How we cite our quotes:
Further I say and further will maintain
Upon his bad life to make all this good,
That he did plot the Duke of Gloucester's death,
Suggest his soon-believing adversaries,
And consequently, like a traitor coward,
Sluiced out his innocent soul through streams of blood:
Which blood, like sacrificing Abel's, cries,
Even from the tongueless caverns of the earth, (1.1.4)
The play begins with Henry Bolingbroke's accusation that Mowbray killed the king's uncle, Thomas of Woodstock, the Duke of Gloucester. Of course, everybody at court knows that Richard was behind his uncle's death, but nobody can actually come right out and say that. But when Henry Bolingbroke compares Mowbray's actions to those of Cain (the biblical figure who murders his brother in the Book of Genesis), we catch his drift. We're also reminded that the conflicts in this play aren't just political – they're family matters.
O thou, the earthly author of my blood,
Whose useful spirit, in me regenerate,
Doth with a twofold vigour lift me up (1.3.2)
This play is filled with fathers and sons. Certain characters in the play suggest that sons can reproduce or "regenerate" their fathers' courage (like Henry Bolingbroke does here). Other characters (like Richard) are put down for their failure to live up to their fathers' reputations. Here, Henry Bolingbroke asks his father to grant him the strength he had when he was a young man, so that he can defeat Mowbray in battle.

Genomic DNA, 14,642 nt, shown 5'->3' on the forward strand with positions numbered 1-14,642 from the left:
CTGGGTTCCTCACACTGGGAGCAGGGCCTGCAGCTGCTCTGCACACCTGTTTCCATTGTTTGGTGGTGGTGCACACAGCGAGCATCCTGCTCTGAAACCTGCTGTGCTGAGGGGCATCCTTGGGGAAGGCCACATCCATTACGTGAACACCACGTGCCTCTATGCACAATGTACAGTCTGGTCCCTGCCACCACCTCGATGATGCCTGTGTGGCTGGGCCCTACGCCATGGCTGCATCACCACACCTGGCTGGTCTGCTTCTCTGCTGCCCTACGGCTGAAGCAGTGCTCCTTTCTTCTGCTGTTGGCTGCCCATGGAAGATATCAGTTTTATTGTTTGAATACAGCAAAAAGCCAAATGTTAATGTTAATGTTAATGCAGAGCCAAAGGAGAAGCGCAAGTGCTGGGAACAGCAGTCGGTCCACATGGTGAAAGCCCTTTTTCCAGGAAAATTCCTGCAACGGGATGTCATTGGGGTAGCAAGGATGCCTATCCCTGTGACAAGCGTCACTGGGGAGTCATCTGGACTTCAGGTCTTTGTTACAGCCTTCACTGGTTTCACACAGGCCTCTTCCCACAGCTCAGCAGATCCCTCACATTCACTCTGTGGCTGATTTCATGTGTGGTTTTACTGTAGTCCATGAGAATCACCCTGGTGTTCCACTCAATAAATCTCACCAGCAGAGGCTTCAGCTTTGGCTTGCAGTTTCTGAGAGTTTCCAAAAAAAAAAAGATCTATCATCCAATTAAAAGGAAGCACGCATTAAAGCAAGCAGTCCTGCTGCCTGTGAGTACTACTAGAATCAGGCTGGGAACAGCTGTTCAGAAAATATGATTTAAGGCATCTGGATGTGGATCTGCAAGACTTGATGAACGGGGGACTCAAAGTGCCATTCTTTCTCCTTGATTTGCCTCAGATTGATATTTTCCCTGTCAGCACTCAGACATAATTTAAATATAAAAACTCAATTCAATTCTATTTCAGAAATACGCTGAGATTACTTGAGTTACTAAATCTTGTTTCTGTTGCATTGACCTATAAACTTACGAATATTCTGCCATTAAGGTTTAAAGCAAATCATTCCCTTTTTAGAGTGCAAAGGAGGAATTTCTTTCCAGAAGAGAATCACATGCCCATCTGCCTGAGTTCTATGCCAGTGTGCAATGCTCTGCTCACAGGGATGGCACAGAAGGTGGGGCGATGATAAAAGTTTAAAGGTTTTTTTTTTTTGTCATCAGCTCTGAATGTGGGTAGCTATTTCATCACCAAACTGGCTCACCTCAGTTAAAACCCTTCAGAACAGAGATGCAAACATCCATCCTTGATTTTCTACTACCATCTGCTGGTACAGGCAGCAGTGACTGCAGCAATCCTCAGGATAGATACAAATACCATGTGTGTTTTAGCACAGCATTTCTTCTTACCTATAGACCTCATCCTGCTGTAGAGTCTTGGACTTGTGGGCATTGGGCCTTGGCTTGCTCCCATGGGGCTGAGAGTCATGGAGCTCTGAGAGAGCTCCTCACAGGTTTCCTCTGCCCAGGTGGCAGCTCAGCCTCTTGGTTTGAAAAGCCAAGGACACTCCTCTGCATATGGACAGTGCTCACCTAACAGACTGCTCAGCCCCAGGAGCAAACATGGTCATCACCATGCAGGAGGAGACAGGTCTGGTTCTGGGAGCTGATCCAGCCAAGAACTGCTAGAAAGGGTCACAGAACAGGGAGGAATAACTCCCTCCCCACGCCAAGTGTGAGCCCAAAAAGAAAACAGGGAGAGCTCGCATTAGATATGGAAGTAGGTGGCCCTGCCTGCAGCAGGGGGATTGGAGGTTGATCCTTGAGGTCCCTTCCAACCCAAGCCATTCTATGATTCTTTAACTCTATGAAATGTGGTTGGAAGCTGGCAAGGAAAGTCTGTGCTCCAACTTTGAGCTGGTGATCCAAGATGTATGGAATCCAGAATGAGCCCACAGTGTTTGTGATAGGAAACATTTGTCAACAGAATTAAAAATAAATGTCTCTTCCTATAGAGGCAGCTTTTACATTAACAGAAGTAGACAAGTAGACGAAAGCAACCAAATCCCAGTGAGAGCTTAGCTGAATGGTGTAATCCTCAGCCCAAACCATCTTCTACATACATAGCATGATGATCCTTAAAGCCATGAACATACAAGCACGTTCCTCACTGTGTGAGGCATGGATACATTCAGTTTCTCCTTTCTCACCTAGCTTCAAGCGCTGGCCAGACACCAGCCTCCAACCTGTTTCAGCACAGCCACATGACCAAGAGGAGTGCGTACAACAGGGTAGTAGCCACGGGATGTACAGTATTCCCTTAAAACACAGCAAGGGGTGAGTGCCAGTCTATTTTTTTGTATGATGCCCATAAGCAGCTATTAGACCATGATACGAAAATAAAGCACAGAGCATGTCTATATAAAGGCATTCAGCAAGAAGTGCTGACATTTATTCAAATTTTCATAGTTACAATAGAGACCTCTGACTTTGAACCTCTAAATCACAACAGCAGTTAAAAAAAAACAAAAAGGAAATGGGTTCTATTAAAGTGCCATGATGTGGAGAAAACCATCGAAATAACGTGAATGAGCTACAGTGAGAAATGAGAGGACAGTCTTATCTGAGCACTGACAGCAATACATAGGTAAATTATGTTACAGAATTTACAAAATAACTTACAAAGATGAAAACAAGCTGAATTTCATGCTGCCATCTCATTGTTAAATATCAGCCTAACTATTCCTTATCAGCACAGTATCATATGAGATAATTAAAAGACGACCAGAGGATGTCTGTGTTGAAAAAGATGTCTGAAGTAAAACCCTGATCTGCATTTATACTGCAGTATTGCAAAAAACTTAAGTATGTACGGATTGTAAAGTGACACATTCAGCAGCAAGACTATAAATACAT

The pleasure that some father feed upon
Is my strict fast – I mean my children's looks,
And therein fasting hast thou made me gaunt. (2.1.4)
Gaunt compares the joy of looking at his children to eating yummy food. He faults Richard here for depriving him of the pleasure of his son Henry Bolingbroke's company. By doing so, Richard has made him "gaunt" (thin and weak), which is obviously a pun on his name. The idea is that when Richard banished Gaunt's son, he took away one of the things he most valued and turned him into a starved man who doesn't have long to live.